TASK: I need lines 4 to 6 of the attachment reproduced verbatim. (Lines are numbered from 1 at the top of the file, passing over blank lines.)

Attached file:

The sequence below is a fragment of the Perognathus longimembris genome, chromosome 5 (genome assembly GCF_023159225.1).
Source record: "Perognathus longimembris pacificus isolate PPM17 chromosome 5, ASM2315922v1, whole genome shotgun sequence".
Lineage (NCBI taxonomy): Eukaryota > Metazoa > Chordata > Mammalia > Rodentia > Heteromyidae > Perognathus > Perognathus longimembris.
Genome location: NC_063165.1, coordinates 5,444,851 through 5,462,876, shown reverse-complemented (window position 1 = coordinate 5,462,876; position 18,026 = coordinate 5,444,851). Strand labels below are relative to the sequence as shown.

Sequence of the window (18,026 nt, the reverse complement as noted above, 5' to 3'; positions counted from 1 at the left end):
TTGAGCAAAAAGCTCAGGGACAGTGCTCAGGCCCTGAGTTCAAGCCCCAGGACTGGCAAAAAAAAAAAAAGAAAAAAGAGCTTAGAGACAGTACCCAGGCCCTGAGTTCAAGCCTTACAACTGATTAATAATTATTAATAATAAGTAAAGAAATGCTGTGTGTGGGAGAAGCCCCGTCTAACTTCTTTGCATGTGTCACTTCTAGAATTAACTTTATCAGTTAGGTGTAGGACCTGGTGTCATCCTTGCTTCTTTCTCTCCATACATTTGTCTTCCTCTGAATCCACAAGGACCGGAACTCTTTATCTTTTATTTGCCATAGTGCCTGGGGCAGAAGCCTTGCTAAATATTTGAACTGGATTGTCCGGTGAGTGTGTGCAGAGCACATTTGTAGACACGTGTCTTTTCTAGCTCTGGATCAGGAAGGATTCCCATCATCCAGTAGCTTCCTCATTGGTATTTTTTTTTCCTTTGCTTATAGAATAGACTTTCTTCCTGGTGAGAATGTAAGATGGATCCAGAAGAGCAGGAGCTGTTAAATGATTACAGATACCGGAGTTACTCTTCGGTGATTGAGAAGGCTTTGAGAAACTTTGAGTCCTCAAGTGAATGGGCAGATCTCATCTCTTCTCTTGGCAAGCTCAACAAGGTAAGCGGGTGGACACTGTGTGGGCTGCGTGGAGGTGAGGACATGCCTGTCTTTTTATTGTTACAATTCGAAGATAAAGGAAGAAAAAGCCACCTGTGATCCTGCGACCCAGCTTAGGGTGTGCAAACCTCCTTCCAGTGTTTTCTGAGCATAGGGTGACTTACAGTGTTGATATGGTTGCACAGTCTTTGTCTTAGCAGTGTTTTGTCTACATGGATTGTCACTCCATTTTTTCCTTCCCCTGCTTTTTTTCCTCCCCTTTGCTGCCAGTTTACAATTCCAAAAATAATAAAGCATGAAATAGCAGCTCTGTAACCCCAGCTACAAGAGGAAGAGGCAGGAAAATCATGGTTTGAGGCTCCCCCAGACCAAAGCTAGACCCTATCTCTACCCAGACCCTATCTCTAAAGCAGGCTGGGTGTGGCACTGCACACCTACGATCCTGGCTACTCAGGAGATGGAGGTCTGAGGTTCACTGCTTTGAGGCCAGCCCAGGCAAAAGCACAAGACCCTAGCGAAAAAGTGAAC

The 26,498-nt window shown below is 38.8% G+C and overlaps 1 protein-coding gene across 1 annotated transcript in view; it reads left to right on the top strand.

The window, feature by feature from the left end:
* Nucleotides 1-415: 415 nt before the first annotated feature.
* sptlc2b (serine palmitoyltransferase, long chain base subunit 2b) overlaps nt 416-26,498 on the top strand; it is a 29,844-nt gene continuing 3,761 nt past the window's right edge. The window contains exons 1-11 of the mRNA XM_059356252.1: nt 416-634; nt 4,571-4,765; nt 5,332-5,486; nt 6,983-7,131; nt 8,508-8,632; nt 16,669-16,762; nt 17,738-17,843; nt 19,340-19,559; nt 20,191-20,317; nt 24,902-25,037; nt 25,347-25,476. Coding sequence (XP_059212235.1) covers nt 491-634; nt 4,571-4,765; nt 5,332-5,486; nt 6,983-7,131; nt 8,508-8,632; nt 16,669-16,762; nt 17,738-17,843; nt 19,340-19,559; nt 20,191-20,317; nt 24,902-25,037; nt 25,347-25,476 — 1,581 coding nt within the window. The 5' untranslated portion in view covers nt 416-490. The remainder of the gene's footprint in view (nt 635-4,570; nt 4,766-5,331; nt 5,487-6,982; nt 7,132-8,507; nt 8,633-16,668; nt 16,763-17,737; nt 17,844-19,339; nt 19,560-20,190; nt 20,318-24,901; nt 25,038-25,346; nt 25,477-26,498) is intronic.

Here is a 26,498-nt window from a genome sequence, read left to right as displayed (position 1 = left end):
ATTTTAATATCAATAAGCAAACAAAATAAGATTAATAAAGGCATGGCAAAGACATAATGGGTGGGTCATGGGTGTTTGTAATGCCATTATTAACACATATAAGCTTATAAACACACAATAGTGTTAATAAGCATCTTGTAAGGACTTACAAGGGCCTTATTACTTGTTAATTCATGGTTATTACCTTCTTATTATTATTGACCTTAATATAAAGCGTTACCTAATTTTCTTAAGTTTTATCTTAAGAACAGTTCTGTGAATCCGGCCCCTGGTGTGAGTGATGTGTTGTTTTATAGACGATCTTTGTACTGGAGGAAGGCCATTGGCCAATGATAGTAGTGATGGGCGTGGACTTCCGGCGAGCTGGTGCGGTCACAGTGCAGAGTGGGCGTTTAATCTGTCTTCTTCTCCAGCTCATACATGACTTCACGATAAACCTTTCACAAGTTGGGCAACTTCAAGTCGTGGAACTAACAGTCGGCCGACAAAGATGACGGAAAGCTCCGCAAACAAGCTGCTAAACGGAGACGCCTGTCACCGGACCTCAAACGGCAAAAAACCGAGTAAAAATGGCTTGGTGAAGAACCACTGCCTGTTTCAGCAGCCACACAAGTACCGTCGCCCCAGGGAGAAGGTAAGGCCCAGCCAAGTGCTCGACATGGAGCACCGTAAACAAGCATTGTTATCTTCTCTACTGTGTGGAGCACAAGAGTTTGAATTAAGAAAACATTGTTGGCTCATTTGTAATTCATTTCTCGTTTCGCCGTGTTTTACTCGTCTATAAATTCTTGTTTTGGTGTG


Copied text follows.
Genome location: NC_063165.1, coordinates 5,444,851 through 5,462,876, shown reverse-complemented (window position 1 = coordinate 5,462,876; position 18,026 = coordinate 5,444,851). Strand labels below are relative to the sequence as shown.

Sequence of the window (18,026 nt, the reverse complement as noted above, 5' to 3'; positions counted from 1 at the left end):
TTGAGCAAAAAGCTCAGGGACAGTGCTCAGGCCCTGAGTTCAAGCCCCAGGACTGGCAAAAAAAAAAAAAGAAAAAAGAGCTTAGAGACAGTACCCAGGCCCTGAGTTCAAGCCTTACAACTGATTAATAATTATTAATAATAAGTAAAGAAATGCTGTGTGTGGGAGAAGCCCCGTCTAACTTCTTTGCATGTGTCACTTCTAGAATTAACTTTATCAGTTAGGTGTAGGACCTGGTGTCATCCTTGCTTCTTTCTCTCCATACATTTGTCTTCCTCTGAATCCACAAGGACCGGAACTCTTTATCTTTTATTTGCCATAGTGCCTGGGGCAGAAGCCTTGCTAAATATTTGAACTGGATTGTCCGGTGAGTGTGTGCAGAGCACATTTGTAGACACGTGTCTTTTCTAGCTCTGGATCAGGAAGGATTCCCATCATCCAGTAGCTTCCTCATTGGTATTTTTTTTTCCTTTGCTTATAGAATAGACTTTCTTCCTGGTGAGAATGTAAGATGGATCCAGAAGAGCAGGAGCTGTTAAATGATTACAGATACCGGAGTTACTCTTCGGTGATTGAGAAGGCTTTGAGAAACTTTGAGTCCTCAAGTGAATGGGCAGATCTCATCTCTTCTCTTGGCAAGCTCAACAAGGTAAGCGGGTGGACACTGTGTGGGCTGCGTGGAGGTGAGGACATGCCTGTCTTTTTATTGTTACAATTCGAAGATAAAGGAAGAAAAAGCCACCTGTGATCCTGCGACCCAGCTTAGGGTGTGCAAACCTCCTTCCAGTGTTTTCTGAGCATAGGGTGACTTACAGTGTTGATATGGTTGCACAGTCTTTGTCTTAGCAGTGTTTTGTCTACATGGATTGTCACTCCATTTTTTCCTTCCCCTGCTTTTTTTCCTCCCCTTTGCTGCCAGTTTACAATTCCAAAAATAATAAAGCATGAAATAGCAGCTCTGTAACCCCAGCTACAAGAGGAAGAGGCAGGAAAATCATGGTTTGAGGCTCCCCCAGACCAAAGCTAGACCCTATCTCTACCCAGACCCTATCTCTAAAGCAGGCTGGGTGTGGCACTGCACACCTACGATCCTGGCTACTCAGGAGATGGAGGTCTGAGGTTCACTGCTTTGAGGCCAGCCCAGGCAAAAGCACAAGACCCTAGCGAAAAAGTGAAC